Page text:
Pain during sex – what might this be telling you?
Pain during sex – what might this be telling you?
Pain during sex is not uncommon. A recent video by Sally Turner and Sabine Tyrvainen of Women4Real[i] reports that 3.2 million women in the UK are affected by vulvodynia, a chronic pain condition that affects the outer genital area during intercourse.
Statistics on how many women are affected by pain during intercourse reveal these problems vary from a sharp pain, a stinging sensation, to deeper pain experienced. Experts indicate that the figures can be much higher than we know, because many women don’t seek medical help for such conditions.
The medical journal for The American College of Obstetricians and Gynaecologists[ii], reported that 3 out of 4 women would experience painful intercourse at some point in their lives.
This is a large number of women, and if women are not forthcoming in seeking medical help, it begs the question – why aren’t they?
The video by Women4Real ‘Painful Sex versus Normal Sex’, discusses possible ‘solutions’ for women who suffer from painful sex, suggesting sexual alternatives that create a soothing, vibrating or lubricating of the area. The narrator also points out that partners of women who experience pain during sex can be equally affected.
But have we, as women, actually considered what might be causing the pain in the first place? The solutions offered are all about ensuring the woman is able to get on with her sex life without the inconvenience of the pain she is feeling – but is this really honouring the woman and her body?
Furthermore, what is not discussed is how many women who experience pain during sex harbour feelings of shame of not being ‘good enough’ and of letting down their partner. Many women have difficulty opening up about their concerns, being unsure of who to turn to, and thus it becomes much easier to ‘manage’ the problem with quick-fix solutions ... and perhaps even deny that the pain is there.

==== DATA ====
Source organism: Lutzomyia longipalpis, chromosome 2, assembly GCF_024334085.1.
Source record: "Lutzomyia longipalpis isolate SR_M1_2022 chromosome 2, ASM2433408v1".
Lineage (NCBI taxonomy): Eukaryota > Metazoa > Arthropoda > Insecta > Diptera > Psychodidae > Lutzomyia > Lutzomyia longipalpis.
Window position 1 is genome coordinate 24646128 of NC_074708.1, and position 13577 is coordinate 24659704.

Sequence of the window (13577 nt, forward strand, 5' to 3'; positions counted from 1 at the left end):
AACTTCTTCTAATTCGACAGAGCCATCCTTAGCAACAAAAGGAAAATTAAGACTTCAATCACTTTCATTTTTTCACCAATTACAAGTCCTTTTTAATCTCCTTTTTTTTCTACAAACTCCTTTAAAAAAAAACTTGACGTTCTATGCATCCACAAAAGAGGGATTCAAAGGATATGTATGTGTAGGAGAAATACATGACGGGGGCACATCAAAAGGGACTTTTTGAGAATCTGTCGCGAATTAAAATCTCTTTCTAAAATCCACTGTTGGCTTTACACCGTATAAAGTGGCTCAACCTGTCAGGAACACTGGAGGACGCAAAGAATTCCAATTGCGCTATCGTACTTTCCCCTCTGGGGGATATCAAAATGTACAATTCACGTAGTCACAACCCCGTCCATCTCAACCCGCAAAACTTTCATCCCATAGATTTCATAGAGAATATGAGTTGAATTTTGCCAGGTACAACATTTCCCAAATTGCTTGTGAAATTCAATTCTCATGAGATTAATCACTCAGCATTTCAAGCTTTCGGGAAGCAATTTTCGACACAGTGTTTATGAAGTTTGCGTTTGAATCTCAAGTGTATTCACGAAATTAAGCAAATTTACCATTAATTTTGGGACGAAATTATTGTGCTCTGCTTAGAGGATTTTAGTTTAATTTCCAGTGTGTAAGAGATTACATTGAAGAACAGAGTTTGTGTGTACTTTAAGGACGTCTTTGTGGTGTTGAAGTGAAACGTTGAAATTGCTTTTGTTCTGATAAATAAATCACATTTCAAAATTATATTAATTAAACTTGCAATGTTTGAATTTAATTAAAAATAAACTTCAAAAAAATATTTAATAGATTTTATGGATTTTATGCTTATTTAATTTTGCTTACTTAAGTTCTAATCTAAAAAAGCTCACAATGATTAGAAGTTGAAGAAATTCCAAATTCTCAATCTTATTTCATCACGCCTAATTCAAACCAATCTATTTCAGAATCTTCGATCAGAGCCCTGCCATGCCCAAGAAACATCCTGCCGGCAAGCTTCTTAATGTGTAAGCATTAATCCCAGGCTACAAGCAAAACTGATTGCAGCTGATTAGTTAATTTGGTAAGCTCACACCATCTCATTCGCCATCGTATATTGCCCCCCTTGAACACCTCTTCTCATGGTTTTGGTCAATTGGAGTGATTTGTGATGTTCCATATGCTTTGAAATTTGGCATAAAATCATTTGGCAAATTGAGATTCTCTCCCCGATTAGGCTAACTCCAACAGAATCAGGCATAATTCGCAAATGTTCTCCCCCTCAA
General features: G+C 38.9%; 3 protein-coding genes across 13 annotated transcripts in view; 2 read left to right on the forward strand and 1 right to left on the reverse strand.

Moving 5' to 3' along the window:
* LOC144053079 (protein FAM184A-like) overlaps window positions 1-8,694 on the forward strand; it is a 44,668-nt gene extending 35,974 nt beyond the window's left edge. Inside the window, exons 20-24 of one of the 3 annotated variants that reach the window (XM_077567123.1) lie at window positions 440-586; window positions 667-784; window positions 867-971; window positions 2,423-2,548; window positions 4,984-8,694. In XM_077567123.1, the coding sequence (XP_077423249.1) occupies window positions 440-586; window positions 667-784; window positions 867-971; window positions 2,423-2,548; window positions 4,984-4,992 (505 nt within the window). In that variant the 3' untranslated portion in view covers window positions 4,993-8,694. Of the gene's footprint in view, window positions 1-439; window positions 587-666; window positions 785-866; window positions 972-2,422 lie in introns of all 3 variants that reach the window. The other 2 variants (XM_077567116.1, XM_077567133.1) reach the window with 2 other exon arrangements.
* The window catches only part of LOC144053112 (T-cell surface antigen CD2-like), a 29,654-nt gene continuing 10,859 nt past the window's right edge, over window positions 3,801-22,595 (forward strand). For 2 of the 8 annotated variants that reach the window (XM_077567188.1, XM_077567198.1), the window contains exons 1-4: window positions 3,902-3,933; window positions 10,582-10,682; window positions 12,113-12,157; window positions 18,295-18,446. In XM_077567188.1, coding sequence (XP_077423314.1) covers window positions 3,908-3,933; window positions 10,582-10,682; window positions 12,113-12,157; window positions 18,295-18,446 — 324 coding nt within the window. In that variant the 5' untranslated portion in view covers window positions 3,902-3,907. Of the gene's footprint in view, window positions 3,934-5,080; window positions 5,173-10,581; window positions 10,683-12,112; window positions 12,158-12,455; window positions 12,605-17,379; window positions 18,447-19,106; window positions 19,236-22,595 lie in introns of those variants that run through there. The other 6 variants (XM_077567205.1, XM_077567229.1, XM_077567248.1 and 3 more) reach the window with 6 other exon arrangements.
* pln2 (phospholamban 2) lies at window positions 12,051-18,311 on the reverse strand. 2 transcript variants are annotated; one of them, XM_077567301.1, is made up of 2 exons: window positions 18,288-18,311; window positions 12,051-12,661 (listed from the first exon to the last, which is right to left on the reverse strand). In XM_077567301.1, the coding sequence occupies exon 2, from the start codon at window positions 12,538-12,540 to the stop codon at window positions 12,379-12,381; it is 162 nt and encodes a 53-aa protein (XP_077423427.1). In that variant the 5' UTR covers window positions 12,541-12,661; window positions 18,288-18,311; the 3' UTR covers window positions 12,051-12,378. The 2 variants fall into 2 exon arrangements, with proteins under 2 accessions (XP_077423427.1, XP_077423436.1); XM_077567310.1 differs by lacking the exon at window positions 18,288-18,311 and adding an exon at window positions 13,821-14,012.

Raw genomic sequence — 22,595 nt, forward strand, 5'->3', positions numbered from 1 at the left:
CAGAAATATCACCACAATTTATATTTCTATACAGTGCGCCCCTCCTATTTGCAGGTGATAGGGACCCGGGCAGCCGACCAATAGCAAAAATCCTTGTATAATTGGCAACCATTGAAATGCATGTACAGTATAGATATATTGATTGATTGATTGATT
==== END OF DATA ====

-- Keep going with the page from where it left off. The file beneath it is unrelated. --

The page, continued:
Hence the importance of looking at what may be the root cause of pain during sex. Why is it that as per the statistics noted above, an extremely high number of women experience painful sexual intercourse during their lifetime?
Our Longing for Intimacy
Could it be that as women, many of us have bought into the idea that intimacy with our partners comes to fruition or gets confirmed as being the case ‘when we have sex’?
And that if sex is painful, not only are we letting our partners down if we ‘don’t have sex’, but we’re also not able to then get the closeness and intimacy we yearn for?
The trouble is, if we are not fully at ease with ourselves and our partner, i.e. fully open and honestly speaking up if the sex hurts in any way, then the sexual act is just this – an ‘act’ that is only dishonouring of us. And without honouring through expressing our feelings, how can we really enjoy the full intimacy we seek with our partners?
Intimacy implies there to be full trust between people. If we are not openly communicating what is going on for us during lovemaking for fear of disappointing our partner, how can we build this needed trust?
If we don’t honour whatever pain or discomfort we may feel during sex, we are only likely to create more distance rather than closeness between ourselves and our partner – as the ‘making of love’ is a deeply sacred and intimate act that allows for open communication as to what we may be feeling, even when something feels ‘not right’.
Pain during Sex – A Way to Build a Deeper Relationship
Feeling pain during sex therefore can be an opportunity for the woman to honour that something is not as it should be:
- It may indicate a health issue that needs medical attention
- It could be a signal that there isn’t the necessary connection for the woman and the man to truly open up to each other, and therefore could this mean that our bodies are ‘closing up’ in response??
- It could also be an indication that there is still the trauma of an unpleasant sexual experience, including the horror of sexual abuse, being held in the body.
As women, pain during sex is something to listen to every single time ... and stop. It is a time to express to our partner how we are feeling, claiming it not as ‘a woman who can’t service her man’, but as a woman who is honouring her body first.
That communication is sacred
It gives both the man and woman the opportunity to connect deeper within themselves and with each other as to what might be causing the pain. As we do that, the body heals and the pain may naturally subside.
In that honesty and honouring of our bodies, we build deeper and deeper trust with ourselves and our partners, opening up to the intimacy we yearn for.
The act of sex through making love is about the true honouring of a man and woman in deep connection with themselves and with each other.
In accepting and listening to any pain during sex, we have as women a powerful opportunity to heal our bodies and claim true love-making with our chosen partners. This, and the preciousness felt within our bodies, is something to deeply celebrate and cherish.